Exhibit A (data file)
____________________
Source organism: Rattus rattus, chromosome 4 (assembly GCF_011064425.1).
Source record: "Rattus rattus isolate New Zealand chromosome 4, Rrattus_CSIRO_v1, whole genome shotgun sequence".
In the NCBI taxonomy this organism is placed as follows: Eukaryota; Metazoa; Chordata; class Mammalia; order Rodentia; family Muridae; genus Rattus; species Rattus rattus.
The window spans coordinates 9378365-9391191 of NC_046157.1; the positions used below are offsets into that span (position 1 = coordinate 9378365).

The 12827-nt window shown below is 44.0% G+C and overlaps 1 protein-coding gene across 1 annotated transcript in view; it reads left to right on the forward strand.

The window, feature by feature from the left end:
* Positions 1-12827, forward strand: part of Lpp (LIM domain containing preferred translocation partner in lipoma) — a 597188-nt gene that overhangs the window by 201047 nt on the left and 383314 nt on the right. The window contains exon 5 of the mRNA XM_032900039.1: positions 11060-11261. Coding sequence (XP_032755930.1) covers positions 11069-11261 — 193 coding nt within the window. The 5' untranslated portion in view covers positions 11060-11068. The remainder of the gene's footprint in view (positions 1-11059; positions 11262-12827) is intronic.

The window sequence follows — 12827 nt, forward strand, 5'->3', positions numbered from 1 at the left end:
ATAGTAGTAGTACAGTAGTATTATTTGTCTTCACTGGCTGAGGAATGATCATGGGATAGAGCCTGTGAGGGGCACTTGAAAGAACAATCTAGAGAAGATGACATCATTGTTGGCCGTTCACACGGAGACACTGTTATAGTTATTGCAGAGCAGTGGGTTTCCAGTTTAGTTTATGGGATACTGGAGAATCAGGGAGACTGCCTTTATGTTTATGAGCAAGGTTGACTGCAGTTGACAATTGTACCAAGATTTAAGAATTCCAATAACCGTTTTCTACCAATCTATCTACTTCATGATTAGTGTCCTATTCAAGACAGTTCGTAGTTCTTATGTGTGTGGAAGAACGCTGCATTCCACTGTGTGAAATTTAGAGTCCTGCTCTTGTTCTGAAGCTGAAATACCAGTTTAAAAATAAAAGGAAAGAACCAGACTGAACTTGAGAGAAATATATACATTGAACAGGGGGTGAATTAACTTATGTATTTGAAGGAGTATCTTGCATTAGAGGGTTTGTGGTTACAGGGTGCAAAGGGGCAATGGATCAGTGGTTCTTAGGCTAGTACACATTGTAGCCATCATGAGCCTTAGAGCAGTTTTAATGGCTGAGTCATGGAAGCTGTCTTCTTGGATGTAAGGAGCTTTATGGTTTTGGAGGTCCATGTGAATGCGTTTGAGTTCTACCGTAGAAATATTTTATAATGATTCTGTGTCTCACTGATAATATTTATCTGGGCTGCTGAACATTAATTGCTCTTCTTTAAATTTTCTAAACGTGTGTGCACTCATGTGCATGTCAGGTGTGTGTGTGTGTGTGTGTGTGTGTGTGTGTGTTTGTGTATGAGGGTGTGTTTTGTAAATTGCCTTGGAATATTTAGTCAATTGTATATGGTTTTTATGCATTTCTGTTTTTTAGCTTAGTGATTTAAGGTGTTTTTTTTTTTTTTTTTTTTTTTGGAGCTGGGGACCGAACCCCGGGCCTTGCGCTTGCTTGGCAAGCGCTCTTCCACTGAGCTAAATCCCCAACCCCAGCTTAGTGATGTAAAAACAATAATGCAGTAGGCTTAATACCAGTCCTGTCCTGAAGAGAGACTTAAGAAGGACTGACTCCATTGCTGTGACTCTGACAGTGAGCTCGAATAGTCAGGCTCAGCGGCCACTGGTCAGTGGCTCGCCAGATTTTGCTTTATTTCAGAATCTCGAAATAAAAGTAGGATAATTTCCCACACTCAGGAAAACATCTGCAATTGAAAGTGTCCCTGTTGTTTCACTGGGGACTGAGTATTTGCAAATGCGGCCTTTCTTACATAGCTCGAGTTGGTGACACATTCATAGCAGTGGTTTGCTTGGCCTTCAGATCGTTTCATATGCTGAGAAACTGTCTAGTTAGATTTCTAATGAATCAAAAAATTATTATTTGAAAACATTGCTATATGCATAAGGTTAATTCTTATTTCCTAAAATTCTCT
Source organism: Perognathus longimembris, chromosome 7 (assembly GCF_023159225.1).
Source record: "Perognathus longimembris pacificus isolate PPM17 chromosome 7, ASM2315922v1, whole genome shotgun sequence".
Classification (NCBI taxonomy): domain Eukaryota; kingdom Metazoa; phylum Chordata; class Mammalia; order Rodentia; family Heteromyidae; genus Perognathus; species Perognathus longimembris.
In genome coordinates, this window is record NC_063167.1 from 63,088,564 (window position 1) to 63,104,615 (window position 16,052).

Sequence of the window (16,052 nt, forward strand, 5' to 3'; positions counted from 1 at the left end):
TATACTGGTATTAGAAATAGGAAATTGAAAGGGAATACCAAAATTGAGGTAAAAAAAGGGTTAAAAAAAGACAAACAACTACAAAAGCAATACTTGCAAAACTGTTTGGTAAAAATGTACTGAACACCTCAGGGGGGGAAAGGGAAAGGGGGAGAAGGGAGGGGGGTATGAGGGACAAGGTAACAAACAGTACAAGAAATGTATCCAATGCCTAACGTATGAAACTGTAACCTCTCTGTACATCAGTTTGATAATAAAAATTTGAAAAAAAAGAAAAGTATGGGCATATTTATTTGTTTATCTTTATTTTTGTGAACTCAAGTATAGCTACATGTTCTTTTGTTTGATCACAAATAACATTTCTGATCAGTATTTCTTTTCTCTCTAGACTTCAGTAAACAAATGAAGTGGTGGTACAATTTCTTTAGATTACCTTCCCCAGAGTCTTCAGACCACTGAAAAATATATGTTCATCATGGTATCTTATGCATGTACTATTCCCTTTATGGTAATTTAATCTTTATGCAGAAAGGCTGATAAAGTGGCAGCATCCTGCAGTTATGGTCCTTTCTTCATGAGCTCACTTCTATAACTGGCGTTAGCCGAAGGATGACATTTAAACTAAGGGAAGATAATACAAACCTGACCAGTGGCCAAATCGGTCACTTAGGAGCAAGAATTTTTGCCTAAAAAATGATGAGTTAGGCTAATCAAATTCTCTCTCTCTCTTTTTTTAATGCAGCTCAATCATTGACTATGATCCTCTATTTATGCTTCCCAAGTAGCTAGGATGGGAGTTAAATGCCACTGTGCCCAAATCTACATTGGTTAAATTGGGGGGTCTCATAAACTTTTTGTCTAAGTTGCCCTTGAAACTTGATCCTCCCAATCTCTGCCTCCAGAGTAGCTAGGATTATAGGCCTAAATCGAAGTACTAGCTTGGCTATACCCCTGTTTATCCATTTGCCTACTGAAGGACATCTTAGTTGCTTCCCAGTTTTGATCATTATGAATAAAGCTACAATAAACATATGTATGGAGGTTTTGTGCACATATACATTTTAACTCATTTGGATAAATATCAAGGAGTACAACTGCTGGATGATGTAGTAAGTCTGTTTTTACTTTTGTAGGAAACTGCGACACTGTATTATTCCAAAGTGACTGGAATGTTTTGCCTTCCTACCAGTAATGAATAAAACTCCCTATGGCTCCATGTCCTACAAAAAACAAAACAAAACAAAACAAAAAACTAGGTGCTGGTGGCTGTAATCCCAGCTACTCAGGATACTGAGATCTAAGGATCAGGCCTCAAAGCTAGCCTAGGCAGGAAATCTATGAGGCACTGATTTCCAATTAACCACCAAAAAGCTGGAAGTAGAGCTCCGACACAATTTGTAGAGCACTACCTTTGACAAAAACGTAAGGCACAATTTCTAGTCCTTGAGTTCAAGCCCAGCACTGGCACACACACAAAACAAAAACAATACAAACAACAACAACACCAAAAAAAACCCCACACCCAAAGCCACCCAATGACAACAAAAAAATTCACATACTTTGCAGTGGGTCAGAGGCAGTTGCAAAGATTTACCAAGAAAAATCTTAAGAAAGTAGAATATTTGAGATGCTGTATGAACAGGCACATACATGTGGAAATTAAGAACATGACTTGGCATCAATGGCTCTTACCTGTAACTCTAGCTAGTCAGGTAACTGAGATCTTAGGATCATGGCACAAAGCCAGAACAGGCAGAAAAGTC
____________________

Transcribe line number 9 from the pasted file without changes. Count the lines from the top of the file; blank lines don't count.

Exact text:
ATAGTAGTAGTACAGTAGTATTATTTGTCTTCACTGGCTGAGGAATGATCATGGGATAGAGCCTGTGAGGGGCACTTGAAAGAACAATCTAGAGAAGATGACATCATTGTTGGCCGTTCACACGGAGACACTGTTATAGTTATTGCAGAGCAGTGGGTTTCCAGTTTAGTTTATGGGATACTGGAGAATCAGGGAGACTGCCTTTATGTTTATGAGCAAGGTTGACTGCAGTTGACAATTGTACCAAGATTTAAGAATTCCAATAACCGTTTTCTACCAATCTATCTACTTCATGATTAGTGTCCTATTCAAGACAGTTCGTAGTTCTTATGTGTGTGGAAGAACGCTGCATTCCACTGTGTGAAATTTAGAGTCCTGCTCTTGTTCTGAAGCTGAAATACCAGTTTAAAAATAAAAGGAAAGAACCAGACTGAACTTGAGAGAAATATATACATTGAACAGGGGGTGAATTAACTTATGTATTTGAAGGAGTATCTTGCATTAGAGGGTTTGTGGTTACAGGGTGCAAAGGGGCAATGGATCAGTGGTTCTTAGGCTAGTACACATTGTAGCCATCATGAGCCTTAGAGCAGTTTTAATGGCTGAGTCATGGAAGCTGTCTTCTTGGATGTAAGGAGCTTTATGGTTTTGGAGGTCCATGTGAATGCGTTTGAGTTCTACCGTAGAAATATTTTATAATGATTCTGTGTCTCACTGATAATATTTATCTGGGCTGCTGAACATTAATTGCTCTTCTTTAAATTTTCTAAACGTGTGTGCACTCATGTGCATGTCAGGTGTGTGTGTGTGTGTGTGTGTGTGTGTGTGTGTTTGTGTATGAGGGTGTGTTTTGTAAATTGCCTTGGAATATTTAGTCAATTGTATATGGTTTTTATGCATTTCTGTTTTTTAGCTTAGTGATTTAAGGTGTTTTTTTTTTTTTTTTTTTTTTTGGAGCTGGGGACCGAACCCCGGGCCTTGCGCTTGCTTGGCAAGCGCTCTTCCACTGAGCTAAATCCCCAACCCCAGCTTAGTGATGTAAAAACAATAATGCAGTAGGCTTAATACCAGTCCTGTCCTGAAGAGAGACTTAAGAAGGACTGACTCCATTGCTGTGACTCTGACAGTGAGCTCGAATAGTCAGGCTCAGCGGCCACTGGTCAGTGGCTCGCCAGATTTTGCTTTATTTCAGAATCTCGAAATAAAAGTAGGATAATTTCCCACACTCAGGAAAACATCTGCAATTGAAAGTGTCCCTGTTGTTTCACTGGGGACTGAGTATTTGCAAATGCGGCCTTTCTTACATAGCTCGAGTTGGTGACACATTCATAGCAGTGGTTTGCTTGGCCTTCAGATCGTTTCATATGCTGAGAAACTGTCTAGTTAGATTTCTAATGAATCAAAAAATTATTATTTGAAAACATTGCTATATGCATAAGGTTAATTCTTATTTCCTAAAATTCTCT